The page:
Last month when we gave our recommendations on the six constitutional amendments which passed on the Louisiana ballot, we warned that Amendment 4, which was the one aimed at blocking funds for state police traffic control from being spent out of the Transportation Trust Fund, and therefore rededicating that money to road construction and maintenance (the state police would be then redeposited into the state general fund), would lead to demands for tax increases.
But two things we don’t like are going to come from its passage – not because the amendment is bad, but because this is Louisiana. First, the state police will then be at the Capitol for next year’s legislative session telling horror stories about layoffs and patrol cars breaking down for lack of maintenance, with car wrecks piling up all over the interstates, because they won’t have any money from the state general fund. Just get ready for that, because it’s coming just like there wasn’t going to be any college football or all the seniors were getting evicted from the nursing homes. That’s a given.
And second, you’re going to hear triumphant boasting from the state Department of Transportation and Development about how now that the state police aren’t dipping into the TTF and its monies go far more to the roads, NOW’S THE TIME to pass an increase on the gas tax so Louisiana can work on its infrastructure needs. The fact that there’s already more money for roads in the TTF since the state police will be out of that till won’t matter a bit.
Vote for this, sure, but understand that there’s a strategy afoot to demand more money from you two different ways the minute you do.
We cheated a little when making that prediction, because we’d heard word that the latter part was already in the works. It turns out there’s a coalition of The Usual Suspects getting set to push another attempt at raising Louisiana’s gas tax for the purpose of solving the state’s backlog of transportation projects and/or doing road maintenance.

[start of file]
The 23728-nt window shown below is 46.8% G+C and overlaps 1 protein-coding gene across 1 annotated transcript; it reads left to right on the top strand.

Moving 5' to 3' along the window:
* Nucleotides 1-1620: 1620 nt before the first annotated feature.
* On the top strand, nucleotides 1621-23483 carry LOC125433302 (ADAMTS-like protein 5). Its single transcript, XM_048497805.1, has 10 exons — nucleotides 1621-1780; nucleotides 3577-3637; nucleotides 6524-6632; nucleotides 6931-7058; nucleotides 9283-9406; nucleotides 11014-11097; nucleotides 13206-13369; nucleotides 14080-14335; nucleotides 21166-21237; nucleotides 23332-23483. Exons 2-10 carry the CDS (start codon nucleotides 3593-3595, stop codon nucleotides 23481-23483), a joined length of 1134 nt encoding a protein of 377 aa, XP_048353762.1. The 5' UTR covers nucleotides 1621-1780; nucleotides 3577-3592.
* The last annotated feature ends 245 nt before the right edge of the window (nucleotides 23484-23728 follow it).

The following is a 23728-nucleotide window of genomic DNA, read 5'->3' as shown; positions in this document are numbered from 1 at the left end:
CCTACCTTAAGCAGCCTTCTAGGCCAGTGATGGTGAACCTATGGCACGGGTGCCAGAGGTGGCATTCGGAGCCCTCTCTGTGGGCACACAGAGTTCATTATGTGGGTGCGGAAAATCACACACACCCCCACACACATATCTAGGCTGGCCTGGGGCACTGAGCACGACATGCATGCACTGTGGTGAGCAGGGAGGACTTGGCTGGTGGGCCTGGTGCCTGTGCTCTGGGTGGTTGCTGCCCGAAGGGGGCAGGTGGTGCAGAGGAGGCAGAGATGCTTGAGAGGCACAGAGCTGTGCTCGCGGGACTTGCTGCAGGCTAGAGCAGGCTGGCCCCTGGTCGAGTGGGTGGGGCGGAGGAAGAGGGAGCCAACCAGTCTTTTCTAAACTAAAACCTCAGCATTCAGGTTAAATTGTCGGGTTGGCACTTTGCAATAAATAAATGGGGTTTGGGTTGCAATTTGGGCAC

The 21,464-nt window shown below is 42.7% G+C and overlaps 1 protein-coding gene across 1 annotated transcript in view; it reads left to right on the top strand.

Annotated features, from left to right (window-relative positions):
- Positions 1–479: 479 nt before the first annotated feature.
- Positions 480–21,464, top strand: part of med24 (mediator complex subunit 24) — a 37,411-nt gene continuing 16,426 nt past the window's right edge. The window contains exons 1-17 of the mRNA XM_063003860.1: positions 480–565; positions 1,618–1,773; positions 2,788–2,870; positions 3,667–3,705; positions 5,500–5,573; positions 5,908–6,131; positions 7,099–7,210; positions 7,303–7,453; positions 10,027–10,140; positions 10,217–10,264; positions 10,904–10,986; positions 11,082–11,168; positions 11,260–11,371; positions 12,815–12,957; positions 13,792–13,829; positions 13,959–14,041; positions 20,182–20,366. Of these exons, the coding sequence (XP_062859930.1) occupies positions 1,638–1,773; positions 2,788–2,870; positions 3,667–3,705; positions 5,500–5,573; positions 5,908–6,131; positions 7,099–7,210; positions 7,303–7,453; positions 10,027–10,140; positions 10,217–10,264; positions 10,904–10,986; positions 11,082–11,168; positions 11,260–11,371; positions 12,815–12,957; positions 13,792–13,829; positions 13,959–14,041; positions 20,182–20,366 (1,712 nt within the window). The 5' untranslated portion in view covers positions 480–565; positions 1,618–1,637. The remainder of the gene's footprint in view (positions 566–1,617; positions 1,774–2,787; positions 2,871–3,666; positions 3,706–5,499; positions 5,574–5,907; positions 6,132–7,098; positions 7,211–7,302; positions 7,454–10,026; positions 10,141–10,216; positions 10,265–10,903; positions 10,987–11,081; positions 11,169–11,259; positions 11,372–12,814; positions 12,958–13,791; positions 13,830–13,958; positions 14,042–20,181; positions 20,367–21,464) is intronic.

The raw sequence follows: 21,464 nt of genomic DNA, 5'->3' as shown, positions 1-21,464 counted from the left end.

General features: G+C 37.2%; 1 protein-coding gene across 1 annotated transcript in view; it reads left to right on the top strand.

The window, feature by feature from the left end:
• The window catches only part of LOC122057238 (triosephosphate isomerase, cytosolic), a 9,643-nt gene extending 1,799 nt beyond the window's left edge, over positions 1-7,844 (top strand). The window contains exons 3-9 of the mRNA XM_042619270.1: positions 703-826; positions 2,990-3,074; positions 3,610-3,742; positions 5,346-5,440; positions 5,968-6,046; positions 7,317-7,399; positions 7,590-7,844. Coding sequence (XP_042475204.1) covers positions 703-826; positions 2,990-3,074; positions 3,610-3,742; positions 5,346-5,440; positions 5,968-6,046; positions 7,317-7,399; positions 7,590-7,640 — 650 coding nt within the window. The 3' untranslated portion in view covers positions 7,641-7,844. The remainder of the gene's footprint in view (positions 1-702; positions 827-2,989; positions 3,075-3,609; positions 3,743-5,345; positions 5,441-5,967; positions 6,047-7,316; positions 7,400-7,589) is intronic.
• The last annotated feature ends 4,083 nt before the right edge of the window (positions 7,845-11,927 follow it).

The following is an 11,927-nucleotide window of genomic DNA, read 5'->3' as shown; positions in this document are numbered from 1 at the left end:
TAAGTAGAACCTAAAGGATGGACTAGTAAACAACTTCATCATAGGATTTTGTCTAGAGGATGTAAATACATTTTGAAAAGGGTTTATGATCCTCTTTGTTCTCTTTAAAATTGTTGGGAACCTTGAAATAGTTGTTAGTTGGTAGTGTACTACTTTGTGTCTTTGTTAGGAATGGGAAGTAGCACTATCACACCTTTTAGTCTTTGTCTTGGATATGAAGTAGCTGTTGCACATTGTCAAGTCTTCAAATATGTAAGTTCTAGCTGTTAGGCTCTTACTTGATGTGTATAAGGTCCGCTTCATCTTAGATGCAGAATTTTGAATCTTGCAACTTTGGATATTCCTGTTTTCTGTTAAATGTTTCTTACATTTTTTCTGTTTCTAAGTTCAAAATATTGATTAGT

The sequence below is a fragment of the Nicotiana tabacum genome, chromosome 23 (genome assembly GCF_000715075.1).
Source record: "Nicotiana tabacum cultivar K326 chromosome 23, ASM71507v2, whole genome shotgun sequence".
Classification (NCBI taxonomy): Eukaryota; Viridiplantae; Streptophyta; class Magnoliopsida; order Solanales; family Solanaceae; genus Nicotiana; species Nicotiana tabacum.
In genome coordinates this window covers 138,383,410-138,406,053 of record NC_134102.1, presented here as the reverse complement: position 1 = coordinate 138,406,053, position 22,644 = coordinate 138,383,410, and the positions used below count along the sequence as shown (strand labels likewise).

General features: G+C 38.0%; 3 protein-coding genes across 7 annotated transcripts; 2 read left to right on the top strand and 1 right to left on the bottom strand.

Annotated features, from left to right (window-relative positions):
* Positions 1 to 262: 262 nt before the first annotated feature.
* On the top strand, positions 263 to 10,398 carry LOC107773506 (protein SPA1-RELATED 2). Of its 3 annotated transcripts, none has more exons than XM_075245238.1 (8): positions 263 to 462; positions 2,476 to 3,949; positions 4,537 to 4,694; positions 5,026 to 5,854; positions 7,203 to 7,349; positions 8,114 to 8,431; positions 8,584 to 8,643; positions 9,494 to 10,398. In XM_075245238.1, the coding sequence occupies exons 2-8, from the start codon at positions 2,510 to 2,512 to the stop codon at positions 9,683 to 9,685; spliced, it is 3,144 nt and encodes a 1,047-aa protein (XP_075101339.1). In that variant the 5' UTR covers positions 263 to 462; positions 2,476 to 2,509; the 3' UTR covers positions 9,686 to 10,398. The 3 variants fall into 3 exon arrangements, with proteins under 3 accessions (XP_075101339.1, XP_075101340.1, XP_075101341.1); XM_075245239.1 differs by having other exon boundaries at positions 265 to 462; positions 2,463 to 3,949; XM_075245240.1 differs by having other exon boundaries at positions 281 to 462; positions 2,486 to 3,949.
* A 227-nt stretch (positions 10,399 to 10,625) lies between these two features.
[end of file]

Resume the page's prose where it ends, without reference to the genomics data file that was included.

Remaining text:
And these guys sure seem determined to feed at the through in next year’s legislative session.
Two weeks ago there was this…
Great turnout to our Louisiana Coalition To Fix Our Roads Event this morning! Thanks to all those Members who attended! #LAGC#LCFOR#LAGCLegislativeEfforts pic.twitter.com/LTtMpj4eU1
— LAGC (@LouisianaAGC) November 1, 2018
There are a number of members of the Louisiana Coalition To Fix Our Roads, but the main players in it seem to be the Louisiana Association of General Contractors, the Concrete and Aggregates Association of Louisiana and, perhaps most importantly, the Louisiana Asphalt Pavement Association – whose executive director Erich Ponti is a former state legislator from Baton Rouge.
The coalition has reeled in a number of other players – LABI and the Associated Building Contractors of Louisiana, for example – though there’s a multi-level play going on that it appears not everybody is behind.
First, we’ll start with a tweet from Americans For Prosperity’s Louisiana state director John Kay a week ago…
Had this dropped in my inbox over the wknd. Implies that orgs connected to roadbuilders are organizing a gas tax push in excess of 26 cents/gal led by @LouisianaAGC. What’s up, @Labi_biz @abcpelican @BRAC_BatonRouge @LAASPHALT @C100LA @gnoinc @OneAcadiana #lalege #lagov pic.twitter.com/wB6gepZ6bd